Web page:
Archive for Saturday, June 13, 1998


June 13, 1998


To the editor:

May I respond to the May 25 article about the loss of membership in veterans organizations nationally and the May 26 article regarding the American Legion Memorial Day Ceremony at the Oak Hill Cemetery. Two points need to be made; one is of perception and the other, a correction.

With regard to the loss of membership, the author was short-sighted and paints a discouraging picture of these groups. He reviewed the veteran groups in the Des Moines, Iowa, area and expanded his results to include the entire nation. The drop in membership in some areas might simply be a matter of changing demographics. Up in some locales and down in others. Nationally, the American Legion membership has remained stable for the past several years at over 3 million. In 1942, national membership totaled 3,115,340, and it remains at 3 million plus to this day. Locally, Post No. 14 (Dorsey-Liberty) membership has remained fairly stable in the 750 range for the past several years. Ideally, we would like to have more veterans join, especially those of Desert Storm and the Panama and Grenada hostilities. We have an able and willing membership. Legionnaires have always come forth whenever our activities required them to do so. I'm sure the citizens of Lawrence are aware of the many community and patriotic activities carried out by our Post.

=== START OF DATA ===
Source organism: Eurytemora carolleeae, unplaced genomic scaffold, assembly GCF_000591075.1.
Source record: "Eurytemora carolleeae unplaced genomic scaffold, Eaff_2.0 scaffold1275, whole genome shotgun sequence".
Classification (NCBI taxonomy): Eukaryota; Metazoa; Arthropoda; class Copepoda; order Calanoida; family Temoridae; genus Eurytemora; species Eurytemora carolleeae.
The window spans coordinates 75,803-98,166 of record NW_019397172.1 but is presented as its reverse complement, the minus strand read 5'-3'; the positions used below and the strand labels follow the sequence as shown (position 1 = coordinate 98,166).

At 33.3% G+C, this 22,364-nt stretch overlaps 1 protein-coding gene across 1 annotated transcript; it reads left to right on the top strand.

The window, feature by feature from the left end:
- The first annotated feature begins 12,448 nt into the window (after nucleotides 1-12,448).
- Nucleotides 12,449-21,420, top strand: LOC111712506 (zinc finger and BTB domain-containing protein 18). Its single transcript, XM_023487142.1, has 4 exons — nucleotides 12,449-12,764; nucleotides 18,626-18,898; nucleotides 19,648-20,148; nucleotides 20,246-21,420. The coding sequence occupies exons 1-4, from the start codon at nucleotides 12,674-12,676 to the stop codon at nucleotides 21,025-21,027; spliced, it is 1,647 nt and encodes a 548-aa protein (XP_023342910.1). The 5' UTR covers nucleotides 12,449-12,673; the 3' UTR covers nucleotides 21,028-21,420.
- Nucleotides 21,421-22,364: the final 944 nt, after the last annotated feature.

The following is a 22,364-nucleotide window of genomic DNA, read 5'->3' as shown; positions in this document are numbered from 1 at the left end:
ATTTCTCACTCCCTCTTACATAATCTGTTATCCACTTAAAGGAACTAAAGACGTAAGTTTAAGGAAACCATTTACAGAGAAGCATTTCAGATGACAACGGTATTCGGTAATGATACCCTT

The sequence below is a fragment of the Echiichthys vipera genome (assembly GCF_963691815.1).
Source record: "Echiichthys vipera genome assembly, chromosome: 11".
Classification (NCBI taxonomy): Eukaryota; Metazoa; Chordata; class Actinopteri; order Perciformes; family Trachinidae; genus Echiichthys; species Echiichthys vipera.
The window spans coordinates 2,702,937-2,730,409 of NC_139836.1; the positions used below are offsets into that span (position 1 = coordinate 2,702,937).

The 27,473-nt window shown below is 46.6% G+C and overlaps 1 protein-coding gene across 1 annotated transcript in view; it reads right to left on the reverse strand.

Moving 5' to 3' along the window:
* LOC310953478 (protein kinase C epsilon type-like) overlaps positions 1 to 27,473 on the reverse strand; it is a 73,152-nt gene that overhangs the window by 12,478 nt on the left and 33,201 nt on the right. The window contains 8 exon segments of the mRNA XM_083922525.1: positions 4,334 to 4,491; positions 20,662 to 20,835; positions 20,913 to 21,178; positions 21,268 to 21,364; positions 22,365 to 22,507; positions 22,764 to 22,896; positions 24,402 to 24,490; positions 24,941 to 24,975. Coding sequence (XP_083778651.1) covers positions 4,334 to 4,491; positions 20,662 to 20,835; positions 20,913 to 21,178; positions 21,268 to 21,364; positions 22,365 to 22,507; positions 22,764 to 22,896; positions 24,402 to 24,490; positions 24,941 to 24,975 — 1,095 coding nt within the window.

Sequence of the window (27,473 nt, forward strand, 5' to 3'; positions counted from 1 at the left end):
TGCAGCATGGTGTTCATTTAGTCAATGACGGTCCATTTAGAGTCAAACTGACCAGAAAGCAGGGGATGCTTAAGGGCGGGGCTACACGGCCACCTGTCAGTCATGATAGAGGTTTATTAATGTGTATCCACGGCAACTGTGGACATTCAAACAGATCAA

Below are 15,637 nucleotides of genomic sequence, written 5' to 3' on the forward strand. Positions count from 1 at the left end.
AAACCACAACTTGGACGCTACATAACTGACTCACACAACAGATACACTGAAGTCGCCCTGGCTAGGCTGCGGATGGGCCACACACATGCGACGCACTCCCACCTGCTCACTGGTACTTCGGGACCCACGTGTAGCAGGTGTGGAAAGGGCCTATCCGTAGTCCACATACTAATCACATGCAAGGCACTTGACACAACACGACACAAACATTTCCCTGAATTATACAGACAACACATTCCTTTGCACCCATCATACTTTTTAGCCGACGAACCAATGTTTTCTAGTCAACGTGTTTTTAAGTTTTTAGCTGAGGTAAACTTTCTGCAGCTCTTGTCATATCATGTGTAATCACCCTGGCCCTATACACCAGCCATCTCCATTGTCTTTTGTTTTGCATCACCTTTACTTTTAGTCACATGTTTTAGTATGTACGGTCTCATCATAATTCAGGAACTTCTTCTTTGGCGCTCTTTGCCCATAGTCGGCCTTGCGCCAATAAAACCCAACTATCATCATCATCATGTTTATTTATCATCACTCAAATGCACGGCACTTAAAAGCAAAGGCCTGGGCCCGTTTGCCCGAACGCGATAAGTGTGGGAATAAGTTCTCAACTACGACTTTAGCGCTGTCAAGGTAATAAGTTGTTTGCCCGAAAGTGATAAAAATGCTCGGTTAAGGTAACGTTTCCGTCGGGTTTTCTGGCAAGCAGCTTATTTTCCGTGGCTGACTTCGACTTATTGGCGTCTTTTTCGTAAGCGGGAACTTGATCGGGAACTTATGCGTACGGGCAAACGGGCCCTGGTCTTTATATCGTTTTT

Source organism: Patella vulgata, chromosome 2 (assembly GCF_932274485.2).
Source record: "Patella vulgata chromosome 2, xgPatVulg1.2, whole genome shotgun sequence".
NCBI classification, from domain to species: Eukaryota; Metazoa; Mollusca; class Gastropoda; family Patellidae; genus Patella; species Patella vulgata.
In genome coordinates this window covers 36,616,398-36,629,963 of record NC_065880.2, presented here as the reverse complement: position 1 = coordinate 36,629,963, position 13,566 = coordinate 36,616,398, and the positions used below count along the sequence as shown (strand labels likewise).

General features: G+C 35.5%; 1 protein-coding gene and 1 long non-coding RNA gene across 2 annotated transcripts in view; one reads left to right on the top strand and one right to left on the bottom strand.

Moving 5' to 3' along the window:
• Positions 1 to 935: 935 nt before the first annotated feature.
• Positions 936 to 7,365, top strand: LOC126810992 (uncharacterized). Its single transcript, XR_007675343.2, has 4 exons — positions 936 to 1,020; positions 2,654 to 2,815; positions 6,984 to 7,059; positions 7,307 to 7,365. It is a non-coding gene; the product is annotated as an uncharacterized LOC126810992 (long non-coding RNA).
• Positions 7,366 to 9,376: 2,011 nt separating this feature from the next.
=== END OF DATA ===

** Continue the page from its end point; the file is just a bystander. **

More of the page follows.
Now the correction. The 289 flags set on the Avenue of Flags at the Oak Hill Cemetery represent veterans who died, not Legionnaires who died. They need not be buried at the Oak Hill Cemetery. The Avenue of Flags project began in 1972, not World War II, as noted in the article. The flags placed on the Avenue of Flags can include any veteran honorably discharged. Just bring in the flag that draped the coffin, or received for that purpose, and we will identify it to the deceased and place it in a designated spot on the avenue. We ask for a donation of $35 to cover the cost of the pole and the concrete setting. I believe the Avenue of Flags, along with the Memorial Day ceremony give visual testimony to the sacrifices made by veterans in defense of liberty.

Leo Langlois, commander,

American Legion

Dorsey-Liberty Post No. 14.

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